Pumping Up The Money Supply

By: Kalinda Rose Stevenson, PhD

Do you know how the Federal Reserve "pumps" money into the economy? Recently, the news media have reported that the Federal Reserve has "pumped" money into the economy, but they do not explain exactly how the Fed does this.

One of the fundamental functions of government is to control the money supply. The more you understand how governments control the amount of money in the economic system, in a global economy, the better you can take control of your own personal economic system.

Every nation has a central bank. In the United States, the central bank is the Federal Reserve. The central banks pay attention to the condition of the current economic conditions, and then take actions to either heat up or cool down the economy.

You might hear that the Fed is "pumping money" into the economy to calm fears of an economic panic. At other times, you will hear that the Fed will "drain money" from the system, to cool it down. Although the news media uses such language, they don't explain exactly how the Fed increases or decreases the amount of money.

First, let's make clear that Fed does not pump more money into the system by printing more currency. Currency is not the same as money.

The Fed has several methods to control the amount of money in the system.

The first tool the Fed uses is to adjust the reserve requirement of banks. The "reserve" is the portion of customer deposits that the bank must keep. It cannot loan all of its deposits.

If you deposit $1,000 in the bank, the bank makes money by loaning out most of your $1,000 to other customers. However, the bank cannot loan the full $1,000 amount.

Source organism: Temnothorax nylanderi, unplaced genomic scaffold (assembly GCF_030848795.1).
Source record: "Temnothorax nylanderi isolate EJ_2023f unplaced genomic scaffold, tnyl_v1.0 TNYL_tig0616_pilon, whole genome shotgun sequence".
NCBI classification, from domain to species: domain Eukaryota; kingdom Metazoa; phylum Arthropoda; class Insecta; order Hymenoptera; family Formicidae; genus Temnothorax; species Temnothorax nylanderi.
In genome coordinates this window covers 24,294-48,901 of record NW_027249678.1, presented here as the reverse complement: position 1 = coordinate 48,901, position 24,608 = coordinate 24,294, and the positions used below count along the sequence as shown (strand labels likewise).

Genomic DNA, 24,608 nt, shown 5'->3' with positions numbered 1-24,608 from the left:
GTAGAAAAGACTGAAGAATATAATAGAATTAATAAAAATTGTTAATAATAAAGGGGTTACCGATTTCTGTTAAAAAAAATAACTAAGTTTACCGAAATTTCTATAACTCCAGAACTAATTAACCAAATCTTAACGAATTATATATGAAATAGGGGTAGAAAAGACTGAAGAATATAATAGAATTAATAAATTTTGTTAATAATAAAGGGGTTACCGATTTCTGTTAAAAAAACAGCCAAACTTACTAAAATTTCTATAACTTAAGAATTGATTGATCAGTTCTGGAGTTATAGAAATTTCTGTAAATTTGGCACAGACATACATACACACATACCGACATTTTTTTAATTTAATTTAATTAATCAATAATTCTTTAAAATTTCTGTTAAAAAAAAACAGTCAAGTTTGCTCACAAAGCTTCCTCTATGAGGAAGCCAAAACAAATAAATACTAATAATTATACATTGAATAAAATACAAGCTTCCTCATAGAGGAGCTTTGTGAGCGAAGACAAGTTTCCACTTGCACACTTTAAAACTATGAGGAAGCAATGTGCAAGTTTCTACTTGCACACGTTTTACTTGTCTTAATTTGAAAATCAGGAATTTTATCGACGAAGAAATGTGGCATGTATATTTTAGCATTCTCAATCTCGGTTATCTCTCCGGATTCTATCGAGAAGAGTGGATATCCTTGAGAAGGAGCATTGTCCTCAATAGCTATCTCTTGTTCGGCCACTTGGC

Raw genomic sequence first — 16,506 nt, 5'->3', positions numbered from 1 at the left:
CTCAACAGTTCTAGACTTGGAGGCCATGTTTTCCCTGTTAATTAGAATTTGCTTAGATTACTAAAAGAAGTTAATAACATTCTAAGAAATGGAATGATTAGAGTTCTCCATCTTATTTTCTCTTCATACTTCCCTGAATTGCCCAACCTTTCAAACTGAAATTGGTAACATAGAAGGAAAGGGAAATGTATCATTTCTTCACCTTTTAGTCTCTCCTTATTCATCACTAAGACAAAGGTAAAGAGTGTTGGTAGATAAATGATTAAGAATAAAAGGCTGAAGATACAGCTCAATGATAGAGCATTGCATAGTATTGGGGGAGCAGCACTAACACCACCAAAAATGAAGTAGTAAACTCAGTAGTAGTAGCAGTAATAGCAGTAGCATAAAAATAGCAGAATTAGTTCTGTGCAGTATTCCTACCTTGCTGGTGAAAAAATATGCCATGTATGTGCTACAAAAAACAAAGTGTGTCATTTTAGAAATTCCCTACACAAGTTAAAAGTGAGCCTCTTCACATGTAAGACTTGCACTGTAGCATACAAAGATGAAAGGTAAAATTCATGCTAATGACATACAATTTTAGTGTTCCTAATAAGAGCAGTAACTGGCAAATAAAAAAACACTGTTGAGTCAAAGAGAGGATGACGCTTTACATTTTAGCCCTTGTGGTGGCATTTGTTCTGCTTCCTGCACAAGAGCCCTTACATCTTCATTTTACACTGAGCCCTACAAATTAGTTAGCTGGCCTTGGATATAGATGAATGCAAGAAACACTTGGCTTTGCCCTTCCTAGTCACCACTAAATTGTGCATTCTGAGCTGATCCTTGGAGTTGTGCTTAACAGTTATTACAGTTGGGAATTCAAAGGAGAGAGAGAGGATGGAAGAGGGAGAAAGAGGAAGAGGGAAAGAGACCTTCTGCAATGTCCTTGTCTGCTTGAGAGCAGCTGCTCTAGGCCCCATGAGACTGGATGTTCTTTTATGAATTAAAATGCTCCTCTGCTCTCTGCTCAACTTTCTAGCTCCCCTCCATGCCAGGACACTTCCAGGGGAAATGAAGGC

The Federal Reserve sets the reserve requirements for banks. The banks must keep 3-10% of customer deposits on reserve. This means that the bank needs to keep on reserve only 3-10% of your $1,000. With a 10% reserve, the bank must keep $100 on reserve. That means it can loan out the remaining $900. With a 3% reserve, the bank must keep only $30 on reserve. It is allowed to loan out the remaining $970.

The Fed can use the reserve requirements to control the amount of money banks have available to loan. If the Fed wants to increase the amount of money in the economy, it reduces the reserve requirements. If it wants to decrease the amount of money, it increases reserve requirements. This is how the Fed "pumps" money into the system and "drains" money from the system.

With a lower reserve requirement, the bank has more money to loan. With a higher reserve requirement, the bank has less money to loan. This is the difference between loaning out 97% of its deposits with a 3% reserve rate and 90% of its deposits with a 10% reserve rate. The changes in reserve rates increase and decrease the money supply.

So even though the media talk about the Fed "pumping" more money into the economy, this language is a bit misleading. The banks do the "money-pumping" when the Fed allows banks to loan out a higher percentage of its deposits. This is one way the Fed controls the amount of money in the economic system.

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Kalinda Rose Stevenson, Want to discover investor money rules? Find out how in a real estate investing book about the world's most popular board game. Do you need a www.accesstoprivatemoney.com">private money investor for big projects?

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